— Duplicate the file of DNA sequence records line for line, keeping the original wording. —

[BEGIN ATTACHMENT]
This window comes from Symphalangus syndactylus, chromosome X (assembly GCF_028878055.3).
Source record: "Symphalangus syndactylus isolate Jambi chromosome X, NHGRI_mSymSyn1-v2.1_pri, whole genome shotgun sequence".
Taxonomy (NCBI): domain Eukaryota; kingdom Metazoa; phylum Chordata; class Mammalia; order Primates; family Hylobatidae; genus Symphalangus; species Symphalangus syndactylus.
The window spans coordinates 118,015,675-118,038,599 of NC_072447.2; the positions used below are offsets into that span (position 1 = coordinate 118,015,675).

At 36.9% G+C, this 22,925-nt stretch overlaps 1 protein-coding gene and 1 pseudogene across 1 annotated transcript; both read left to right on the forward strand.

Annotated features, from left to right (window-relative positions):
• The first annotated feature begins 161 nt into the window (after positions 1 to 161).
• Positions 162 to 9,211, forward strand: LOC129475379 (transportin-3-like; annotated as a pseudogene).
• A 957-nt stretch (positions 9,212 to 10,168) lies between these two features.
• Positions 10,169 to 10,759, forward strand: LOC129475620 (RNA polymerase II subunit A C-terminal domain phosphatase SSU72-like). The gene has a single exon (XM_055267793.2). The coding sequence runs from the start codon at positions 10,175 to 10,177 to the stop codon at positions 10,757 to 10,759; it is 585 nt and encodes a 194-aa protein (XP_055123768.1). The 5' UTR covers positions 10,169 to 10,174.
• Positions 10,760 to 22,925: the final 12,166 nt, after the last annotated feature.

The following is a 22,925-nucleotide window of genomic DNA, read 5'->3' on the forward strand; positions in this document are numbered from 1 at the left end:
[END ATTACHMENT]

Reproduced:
This window comes from Symphalangus syndactylus, chromosome X (assembly GCF_028878055.3).
Source record: "Symphalangus syndactylus isolate Jambi chromosome X, NHGRI_mSymSyn1-v2.1_pri, whole genome shotgun sequence".
Taxonomy (NCBI): domain Eukaryota; kingdom Metazoa; phylum Chordata; class Mammalia; order Primates; family Hylobatidae; genus Symphalangus; species Symphalangus syndactylus.
The window spans coordinates 118,015,675-118,038,599 of NC_072447.2; the positions used below are offsets into that span (position 1 = coordinate 118,015,675).

At 36.9% G+C, this 22,925-nt stretch overlaps 1 protein-coding gene and 1 pseudogene across 1 annotated transcript; both read left to right on the forward strand.

Annotated features, from left to right (window-relative positions):
• The first annotated feature begins 161 nt into the window (after positions 1 to 161).
• Positions 162 to 9,211, forward strand: LOC129475379 (transportin-3-like; annotated as a pseudogene).
• A 957-nt stretch (positions 9,212 to 10,168) lies between these two features.
• Positions 10,169 to 10,759, forward strand: LOC129475620 (RNA polymerase II subunit A C-terminal domain phosphatase SSU72-like). The gene has a single exon (XM_055267793.2). The coding sequence runs from the start codon at positions 10,175 to 10,177 to the stop codon at positions 10,757 to 10,759; it is 585 nt and encodes a 194-aa protein (XP_055123768.1). The 5' UTR covers positions 10,169 to 10,174.
• Positions 10,760 to 22,925: the final 12,166 nt, after the last annotated feature.

The following is a 22,925-nucleotide window of genomic DNA, read 5'->3' on the forward strand; positions in this document are numbered from 1 at the left end: